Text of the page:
After the interviews are completed, the interviewers meet and discuss your qualifications for the job. A variation on this approach involves a series of interviews in which unsuitable candidates are screened out at each succeeding level. It’s important to ask how many interviews are in the interview process, and who you would be interviewing with for each interview. For example, you might meet with someone in Human Resources, then a hiring manager, then team members you will be working with, and maybe even the president of the company, depending on the size of the company.

I would be suspicious of any company calling you in for a fourth or fifth interview. In cases like these, they typically want to get industry or competitor information out of you. I would be suspicious if the interviewers are jotting down notes to competitor information, or how you do things at your current company. That should be a giveaway. 

 

The Lunch/Dinner Interview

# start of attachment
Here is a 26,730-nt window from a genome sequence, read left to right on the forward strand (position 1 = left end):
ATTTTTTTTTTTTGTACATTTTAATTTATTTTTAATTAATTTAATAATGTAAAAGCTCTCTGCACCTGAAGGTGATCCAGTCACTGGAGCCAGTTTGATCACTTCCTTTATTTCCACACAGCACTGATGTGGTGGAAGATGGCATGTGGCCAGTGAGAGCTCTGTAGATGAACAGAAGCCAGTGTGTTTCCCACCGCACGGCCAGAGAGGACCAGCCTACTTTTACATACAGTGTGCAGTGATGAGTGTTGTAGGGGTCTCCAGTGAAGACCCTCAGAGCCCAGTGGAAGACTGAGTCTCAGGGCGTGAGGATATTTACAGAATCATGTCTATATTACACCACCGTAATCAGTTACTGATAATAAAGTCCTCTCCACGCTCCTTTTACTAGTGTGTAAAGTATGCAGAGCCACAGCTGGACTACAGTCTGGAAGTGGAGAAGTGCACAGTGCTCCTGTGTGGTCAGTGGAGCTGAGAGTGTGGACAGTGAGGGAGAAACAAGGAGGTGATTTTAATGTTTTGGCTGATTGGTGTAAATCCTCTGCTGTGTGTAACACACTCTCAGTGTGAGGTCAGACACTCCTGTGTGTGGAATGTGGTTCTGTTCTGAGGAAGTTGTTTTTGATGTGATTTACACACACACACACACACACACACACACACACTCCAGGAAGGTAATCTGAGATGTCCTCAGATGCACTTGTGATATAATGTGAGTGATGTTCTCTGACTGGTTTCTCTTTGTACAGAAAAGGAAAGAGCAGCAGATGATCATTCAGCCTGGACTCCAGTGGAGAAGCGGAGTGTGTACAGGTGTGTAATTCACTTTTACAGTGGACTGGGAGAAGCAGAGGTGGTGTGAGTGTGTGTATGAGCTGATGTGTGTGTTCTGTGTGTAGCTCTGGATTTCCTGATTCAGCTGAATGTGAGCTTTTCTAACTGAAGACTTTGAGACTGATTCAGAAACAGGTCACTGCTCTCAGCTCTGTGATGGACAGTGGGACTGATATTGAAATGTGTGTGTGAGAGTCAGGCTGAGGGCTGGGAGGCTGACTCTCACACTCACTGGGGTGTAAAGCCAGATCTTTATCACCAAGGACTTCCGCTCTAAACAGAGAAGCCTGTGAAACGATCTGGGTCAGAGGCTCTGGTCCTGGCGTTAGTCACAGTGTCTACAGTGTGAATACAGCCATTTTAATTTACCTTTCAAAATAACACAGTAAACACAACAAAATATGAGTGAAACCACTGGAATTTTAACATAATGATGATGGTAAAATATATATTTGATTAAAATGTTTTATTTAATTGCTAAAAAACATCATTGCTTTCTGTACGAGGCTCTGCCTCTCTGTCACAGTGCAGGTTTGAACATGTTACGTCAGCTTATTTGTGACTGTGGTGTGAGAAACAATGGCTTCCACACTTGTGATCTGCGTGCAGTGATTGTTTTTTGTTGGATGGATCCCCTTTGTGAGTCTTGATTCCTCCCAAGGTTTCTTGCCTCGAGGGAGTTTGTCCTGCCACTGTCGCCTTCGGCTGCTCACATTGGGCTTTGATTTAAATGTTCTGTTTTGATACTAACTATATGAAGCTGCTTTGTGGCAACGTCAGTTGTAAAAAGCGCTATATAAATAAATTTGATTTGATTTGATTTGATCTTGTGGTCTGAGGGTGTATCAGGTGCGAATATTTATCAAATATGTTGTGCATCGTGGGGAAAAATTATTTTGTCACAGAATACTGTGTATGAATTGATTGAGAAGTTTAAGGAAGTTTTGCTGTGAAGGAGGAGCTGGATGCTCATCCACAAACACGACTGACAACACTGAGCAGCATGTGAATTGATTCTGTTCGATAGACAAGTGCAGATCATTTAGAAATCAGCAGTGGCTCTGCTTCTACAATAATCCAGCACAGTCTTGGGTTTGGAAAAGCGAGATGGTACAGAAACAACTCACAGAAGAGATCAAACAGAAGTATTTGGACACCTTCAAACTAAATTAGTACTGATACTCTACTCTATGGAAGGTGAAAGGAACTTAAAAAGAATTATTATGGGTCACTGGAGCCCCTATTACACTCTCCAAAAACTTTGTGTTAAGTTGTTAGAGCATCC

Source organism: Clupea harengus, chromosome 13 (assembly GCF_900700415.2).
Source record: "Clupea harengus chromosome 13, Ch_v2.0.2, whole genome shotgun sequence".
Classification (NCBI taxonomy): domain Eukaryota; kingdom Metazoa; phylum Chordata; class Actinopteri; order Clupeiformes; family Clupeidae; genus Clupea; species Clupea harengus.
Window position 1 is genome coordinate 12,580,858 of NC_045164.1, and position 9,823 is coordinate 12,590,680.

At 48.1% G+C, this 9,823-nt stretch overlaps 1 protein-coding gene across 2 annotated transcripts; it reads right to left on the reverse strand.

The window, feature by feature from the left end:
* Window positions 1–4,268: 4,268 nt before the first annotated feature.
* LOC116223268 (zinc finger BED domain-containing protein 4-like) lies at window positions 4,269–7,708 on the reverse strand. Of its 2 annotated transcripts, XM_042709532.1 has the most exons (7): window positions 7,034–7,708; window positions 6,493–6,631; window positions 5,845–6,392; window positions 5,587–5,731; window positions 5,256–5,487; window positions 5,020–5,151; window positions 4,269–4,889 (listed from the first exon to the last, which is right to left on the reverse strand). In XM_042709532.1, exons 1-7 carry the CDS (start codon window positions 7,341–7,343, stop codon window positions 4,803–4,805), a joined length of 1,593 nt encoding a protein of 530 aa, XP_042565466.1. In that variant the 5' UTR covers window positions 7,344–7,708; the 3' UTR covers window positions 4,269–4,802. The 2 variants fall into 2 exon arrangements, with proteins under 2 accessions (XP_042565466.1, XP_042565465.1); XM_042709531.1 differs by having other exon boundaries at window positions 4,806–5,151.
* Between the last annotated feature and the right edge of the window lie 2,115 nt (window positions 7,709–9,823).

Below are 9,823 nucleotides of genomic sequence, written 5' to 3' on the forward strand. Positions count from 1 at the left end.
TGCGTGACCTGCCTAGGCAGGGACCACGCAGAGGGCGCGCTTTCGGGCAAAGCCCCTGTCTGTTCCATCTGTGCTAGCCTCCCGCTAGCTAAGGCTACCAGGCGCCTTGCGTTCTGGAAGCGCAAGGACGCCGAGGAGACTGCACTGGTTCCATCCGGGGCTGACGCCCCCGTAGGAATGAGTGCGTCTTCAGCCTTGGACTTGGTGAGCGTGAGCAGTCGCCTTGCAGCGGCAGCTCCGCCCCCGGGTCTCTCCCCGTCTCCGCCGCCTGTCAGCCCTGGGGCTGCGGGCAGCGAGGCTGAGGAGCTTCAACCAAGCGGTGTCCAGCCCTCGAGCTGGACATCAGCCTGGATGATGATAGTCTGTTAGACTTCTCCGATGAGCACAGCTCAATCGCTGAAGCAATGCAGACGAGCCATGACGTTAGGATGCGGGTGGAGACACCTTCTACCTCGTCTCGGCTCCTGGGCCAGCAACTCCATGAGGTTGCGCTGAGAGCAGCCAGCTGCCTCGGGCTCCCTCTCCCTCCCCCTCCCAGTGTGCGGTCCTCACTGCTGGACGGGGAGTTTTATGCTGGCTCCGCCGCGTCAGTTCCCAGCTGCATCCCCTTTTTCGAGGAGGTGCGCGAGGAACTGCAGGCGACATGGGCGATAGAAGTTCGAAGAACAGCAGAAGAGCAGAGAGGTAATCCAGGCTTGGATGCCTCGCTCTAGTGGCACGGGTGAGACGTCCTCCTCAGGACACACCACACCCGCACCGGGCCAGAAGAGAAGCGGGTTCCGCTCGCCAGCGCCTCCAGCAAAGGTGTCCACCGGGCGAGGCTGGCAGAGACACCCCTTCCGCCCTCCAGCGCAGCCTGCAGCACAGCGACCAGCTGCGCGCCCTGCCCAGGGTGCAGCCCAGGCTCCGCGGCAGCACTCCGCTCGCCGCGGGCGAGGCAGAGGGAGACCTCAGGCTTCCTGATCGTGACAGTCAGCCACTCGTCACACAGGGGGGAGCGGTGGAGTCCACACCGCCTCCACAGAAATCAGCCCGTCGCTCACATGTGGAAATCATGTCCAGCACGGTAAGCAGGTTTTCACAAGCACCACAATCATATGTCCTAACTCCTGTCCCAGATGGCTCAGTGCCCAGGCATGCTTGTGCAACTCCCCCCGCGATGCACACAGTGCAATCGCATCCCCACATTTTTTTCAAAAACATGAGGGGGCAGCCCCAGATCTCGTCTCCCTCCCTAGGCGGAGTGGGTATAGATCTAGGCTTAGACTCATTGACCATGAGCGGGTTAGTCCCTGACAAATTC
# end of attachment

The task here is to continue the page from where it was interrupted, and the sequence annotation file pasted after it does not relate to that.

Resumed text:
Interviewing over a meal can go one of two ways. It can be a catastrophe, or it can help you get the job. An example of a lunch gone bad is if the interviewer or candidate has an allergic reaction to the dish they eat. With some preparation and psychological readjustment, you can enjoy the process. Meals often have a way of getting people comfortable so they can facilitate deals.

 

Here are some basic social tips to help ease mixing food with business:

  • If your interviewer wants to talk business, do so. If he or she and the other guests discuss their upcoming weekend plans or their families, do not launch into business just yet.
  • Avoid foods that have been historically known to be messy, such as barbeque ribs and spaghetti.
  • Take cues from your interviewer, remembering that you are the guest. Do not sit down until your host does. Order something slightly less extravagant than your interviewer. If he insists you try a particular dish, oblige him unless it conflicts with your diet or religious beliefs. Do not begin eating until he does. If he orders coffee and dessert, do not leave him eating alone.
  • Practice eating and discussing something important simultaneously.
  • Thank your interviewer for the meal.
  • Who pays for the meal? Traditionally, the interviewer will pay for the meal.

 

 

How to prepare for a follow-up Interview